It opens your eyes to say “Wow, that’s true. We had a deployment processes, and it’s OK, but I know that we could shrink the time down. Or, a build process, we could shrink that.” These people, if they’re on your team, and they’re a maximizer, they’re going to love doing that. They’ll thrive doing that. They’ll learn the most, and grow the most and perform the most. The team can lean on it, and these people will never get tired of doing that stuff. That’s one of the insights. Each one of those will be like that.

I had a team member once, and we were at a lull at work as a Web team. I said, “Just take it easy. Surf the Web. No big deal. Enjoy your paid time off here.” It turned out she got frustrated and left for another job, and the reason was one of her strengths was activator.

The worst thing I could have done for an activator, or I should say an achiever‑‑ that’s someone who loves to check off everything they’ve done that day. They love coming in that day, and there are 10 things to do. They get to check, check, check. “Look, I’ve been productive. Look…”

Scott:  …that was driving her nuts. She would rather have me just cook up some work or given her a checklist of things to do and say, “Hey, could you just take a look at some of these areas in the code base, and review it for areas for opportunity”? Anything. I could have made it up. For me, that would have killed me. For her, it bugged her so much that she left for another opportunity where they would have kept her busier. Those are a couple of examples of doing that.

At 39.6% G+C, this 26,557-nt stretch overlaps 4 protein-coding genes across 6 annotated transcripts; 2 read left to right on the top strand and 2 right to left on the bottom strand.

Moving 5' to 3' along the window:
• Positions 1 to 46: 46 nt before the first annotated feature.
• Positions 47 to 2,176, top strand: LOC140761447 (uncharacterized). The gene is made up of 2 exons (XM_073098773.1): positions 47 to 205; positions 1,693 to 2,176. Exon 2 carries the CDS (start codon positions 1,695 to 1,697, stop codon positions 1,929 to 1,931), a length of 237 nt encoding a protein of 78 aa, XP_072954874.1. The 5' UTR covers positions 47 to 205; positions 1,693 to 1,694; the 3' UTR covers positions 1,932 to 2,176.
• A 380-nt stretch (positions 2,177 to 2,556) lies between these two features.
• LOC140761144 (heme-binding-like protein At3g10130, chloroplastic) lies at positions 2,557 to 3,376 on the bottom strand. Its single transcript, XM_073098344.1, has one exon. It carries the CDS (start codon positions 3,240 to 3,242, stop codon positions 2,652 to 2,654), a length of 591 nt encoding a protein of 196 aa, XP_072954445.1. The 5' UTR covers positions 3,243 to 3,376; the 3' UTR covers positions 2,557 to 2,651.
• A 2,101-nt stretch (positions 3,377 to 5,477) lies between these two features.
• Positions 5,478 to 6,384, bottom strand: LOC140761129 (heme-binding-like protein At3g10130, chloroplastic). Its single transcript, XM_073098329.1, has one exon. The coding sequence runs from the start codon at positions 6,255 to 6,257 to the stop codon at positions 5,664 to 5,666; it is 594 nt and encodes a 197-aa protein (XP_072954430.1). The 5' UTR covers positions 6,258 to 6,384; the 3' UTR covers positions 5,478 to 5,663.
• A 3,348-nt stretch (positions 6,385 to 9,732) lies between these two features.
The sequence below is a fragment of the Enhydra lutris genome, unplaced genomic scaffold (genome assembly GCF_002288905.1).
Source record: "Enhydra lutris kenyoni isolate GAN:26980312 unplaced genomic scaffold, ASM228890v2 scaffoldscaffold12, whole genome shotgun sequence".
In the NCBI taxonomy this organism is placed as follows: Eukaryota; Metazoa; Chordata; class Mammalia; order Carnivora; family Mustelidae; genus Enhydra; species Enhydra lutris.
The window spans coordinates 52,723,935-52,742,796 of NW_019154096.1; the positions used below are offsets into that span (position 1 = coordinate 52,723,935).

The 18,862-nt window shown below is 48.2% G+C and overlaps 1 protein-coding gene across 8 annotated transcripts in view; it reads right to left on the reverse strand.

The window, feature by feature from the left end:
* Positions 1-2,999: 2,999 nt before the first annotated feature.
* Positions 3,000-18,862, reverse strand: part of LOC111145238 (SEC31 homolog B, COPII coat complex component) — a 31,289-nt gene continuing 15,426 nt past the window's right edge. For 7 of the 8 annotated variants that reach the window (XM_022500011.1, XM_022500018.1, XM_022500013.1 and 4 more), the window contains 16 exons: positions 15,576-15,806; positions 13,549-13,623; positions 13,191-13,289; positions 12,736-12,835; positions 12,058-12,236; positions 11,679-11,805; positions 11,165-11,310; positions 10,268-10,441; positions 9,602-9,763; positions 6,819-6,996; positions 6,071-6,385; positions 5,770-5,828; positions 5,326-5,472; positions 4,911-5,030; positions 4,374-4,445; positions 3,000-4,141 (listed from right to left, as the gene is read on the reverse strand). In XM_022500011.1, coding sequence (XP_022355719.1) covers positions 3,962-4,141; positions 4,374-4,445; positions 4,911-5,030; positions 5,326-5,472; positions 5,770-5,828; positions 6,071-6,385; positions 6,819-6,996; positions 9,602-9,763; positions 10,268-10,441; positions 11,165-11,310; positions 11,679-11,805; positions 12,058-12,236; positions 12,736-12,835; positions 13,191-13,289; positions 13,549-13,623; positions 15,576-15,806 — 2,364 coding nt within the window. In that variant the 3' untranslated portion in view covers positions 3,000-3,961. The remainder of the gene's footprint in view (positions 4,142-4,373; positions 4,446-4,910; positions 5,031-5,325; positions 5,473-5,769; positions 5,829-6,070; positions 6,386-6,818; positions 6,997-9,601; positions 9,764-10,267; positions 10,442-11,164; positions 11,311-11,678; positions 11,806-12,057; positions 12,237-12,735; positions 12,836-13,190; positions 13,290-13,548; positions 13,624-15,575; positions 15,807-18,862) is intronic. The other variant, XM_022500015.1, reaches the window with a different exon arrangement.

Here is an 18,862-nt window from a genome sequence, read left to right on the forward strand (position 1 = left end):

Clayton:  I understand that it’s a really good tool for figuring out what kind of jobs the members of the team can do that are personally motivating.

Do you find it’s, also, a good tool to use to help team members discover their weaknesses? So that they can try to round out areas they might not necessarily be proficient, or necessarily enjoy as much? Try to find enjoyment in areas where they don’t excel, so that the team can go more for that “Everybody in our team is a well‑rounded individual”?

Scott:  Right. That’s a great question. That’s a common one, because most of our performance reviews are really spent like, “I see that you’ve done this, and this, and this and this. Thank you for your contribution. Now, let’s spend the rest of our hour talking about these areas where you [laughs] suck.

Where you’re not so strong, where you failed, or come up short, or you just don’t perform well.” Those areas where you’re looking at the clock and say